First Liberty Appeals Denial of Tax Exemption for Group Alleged to Have Republican Ties

Christian legal organization First Liberty Institute is appealing the recent denial by the IRS to grant tax exemption status to a Texas Christian group that the federal agency alleges supports the Republican Party.

In May the IRS denied 501(c)(3) status to the Texas-based prayer group Christians Engaged because it encourages its members to vote for state and national leaders. The federal agency specifically noted in its rejection that the group supports Republican candidates.

In its letter, IRS Director of Exempt Organizations Stephen A. Martin concluded the group does not qualify as an organization described in IRS Section 501(c)(3) because it is not operated exclusively for religious and educational purposes. Specifically Martin noted, "You are engaged in prohibited political campaign invention" and "You are also not operated exclusively for one or more exempt purposes...because you operate for a substantial non-exempt private purpose and for the private interest of the 'D party.'" The "D party" is a reference to the Republican Party, according to a "legend" provided at the top of Martin's letter to the religious group.

Martin also contends, "While you educate voters on what the Bible says about issues, your educational activities are not neutral. The topics typically are affiliated with distinct candidates and specific political party platforms."

Created in 2019, Christians Engaged is led by president Bunni Pounds, a former Republican congressional candidate who lost in a primary runoff for Texas' 5th District in 2018. Its vice president Traycce Bradford is the former president of both the Texas Eagle Forum and Dallas Eagle Forum, grassroots organizations that are "unashamedly pro-life and stand on strong conservative and morally-bound principles." Republican Rep. Michael Cloud is an advisory board member.

Texas officials already recognize the group as tax-exempt.

The Internal Revenue Service in Washington D.C.
The Internal Revenue Service (IRS) building stands on April 15, 2019 in Washington, DC. April 15 is the deadline in the United States for residents to file their income tax returns. Zach Gibson/Getty Images

On Wednesday, Martin's letter was made public by First Liberty Institute, which in turn submitted a letter of appeal. The Plano, Texas-based public interest law firm specializes in religious freedom litigation.

In its letter, First Liberty said Martin is wrong in his assessment that the religious group doesn't meet the operational test by 1) inventing a non-existent requirement that exempt organizations be neutral on public policy issues; 2) incorrectly concluding that Christians Engaged primarily serves private, nonexempt purposes rather than public, exempt purposes because he thinks its benefits overlaps with the Republican Party's policy positions; and 3) he violates the First Amendment's Free Speech, and Free Exercise, and Establishment clauses by engaging in both viewpoint discrimination and religious discrimination.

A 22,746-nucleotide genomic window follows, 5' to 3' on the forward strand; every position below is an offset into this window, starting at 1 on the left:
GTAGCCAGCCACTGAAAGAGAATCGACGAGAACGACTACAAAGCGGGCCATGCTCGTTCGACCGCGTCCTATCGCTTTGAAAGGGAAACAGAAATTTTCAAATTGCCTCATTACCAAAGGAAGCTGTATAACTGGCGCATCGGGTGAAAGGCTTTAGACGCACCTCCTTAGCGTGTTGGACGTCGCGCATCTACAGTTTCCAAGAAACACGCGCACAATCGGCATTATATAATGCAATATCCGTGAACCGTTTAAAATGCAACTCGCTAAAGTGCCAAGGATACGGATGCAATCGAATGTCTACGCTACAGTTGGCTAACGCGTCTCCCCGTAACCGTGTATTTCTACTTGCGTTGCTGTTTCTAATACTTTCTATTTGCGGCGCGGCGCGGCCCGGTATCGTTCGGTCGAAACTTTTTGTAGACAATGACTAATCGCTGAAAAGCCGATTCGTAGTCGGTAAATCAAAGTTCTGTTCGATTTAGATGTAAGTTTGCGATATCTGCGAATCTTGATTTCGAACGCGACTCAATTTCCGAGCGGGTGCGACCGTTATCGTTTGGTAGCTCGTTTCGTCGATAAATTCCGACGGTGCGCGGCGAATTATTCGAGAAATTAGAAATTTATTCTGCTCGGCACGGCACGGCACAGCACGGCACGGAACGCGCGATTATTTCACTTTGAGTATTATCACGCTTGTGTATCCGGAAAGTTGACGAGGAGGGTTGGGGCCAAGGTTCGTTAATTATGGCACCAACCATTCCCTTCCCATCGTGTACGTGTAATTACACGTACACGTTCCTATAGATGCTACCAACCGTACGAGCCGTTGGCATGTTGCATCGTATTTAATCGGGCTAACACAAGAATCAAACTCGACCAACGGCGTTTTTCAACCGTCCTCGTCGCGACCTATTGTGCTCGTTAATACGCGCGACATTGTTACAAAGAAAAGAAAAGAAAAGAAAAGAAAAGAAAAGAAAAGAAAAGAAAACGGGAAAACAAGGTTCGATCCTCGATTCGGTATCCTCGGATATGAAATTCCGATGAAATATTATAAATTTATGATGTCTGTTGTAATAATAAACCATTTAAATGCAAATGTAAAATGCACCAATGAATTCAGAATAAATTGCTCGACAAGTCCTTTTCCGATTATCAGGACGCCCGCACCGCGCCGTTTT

On the group's website home page, the nonprofit "exists to awaken, motivate, educate, and empower ordinary believers in Jesus Christ to: pray for our nation and elected officials regularly and vote in every election to impact our culture."

It also describes itself as "educational, Christian, and non-partisan."

In his letter, Martin noted the group "educates individuals on how to choose between 'imperfect candidates,' urging members to look at what the candidate says about the issues and see if their beliefs align with the Bible."

"While you educate voters on what the Bible says about issues, your educational activities are not neutral," he wrote. "The topics typically are affiliated with distinct candidates and specific political party platforms."

However, First Liberty Counsel Lea Patterson told Newsweek,"If the IRS thinks biblical teachings are Republican, it could discriminatorily exclude many Christian organizations from tax exempt status, even churches that regularly teach the Bible.

Added Patterson, "We will work through the IRS appeal process to ensure that Christians Engaged and other religious nonprofits do not face IRS discrimination, but, if necessary, we will take this to court."

In her appeal letter, Patterson wrote, "Only a politicized IRS could see Americans who pray for their nation, vote in every election, and work to engage others in the political process as a threat. The IRS violated its own regulations in denying tax-exempt status because Christians Engaged teaches biblical values."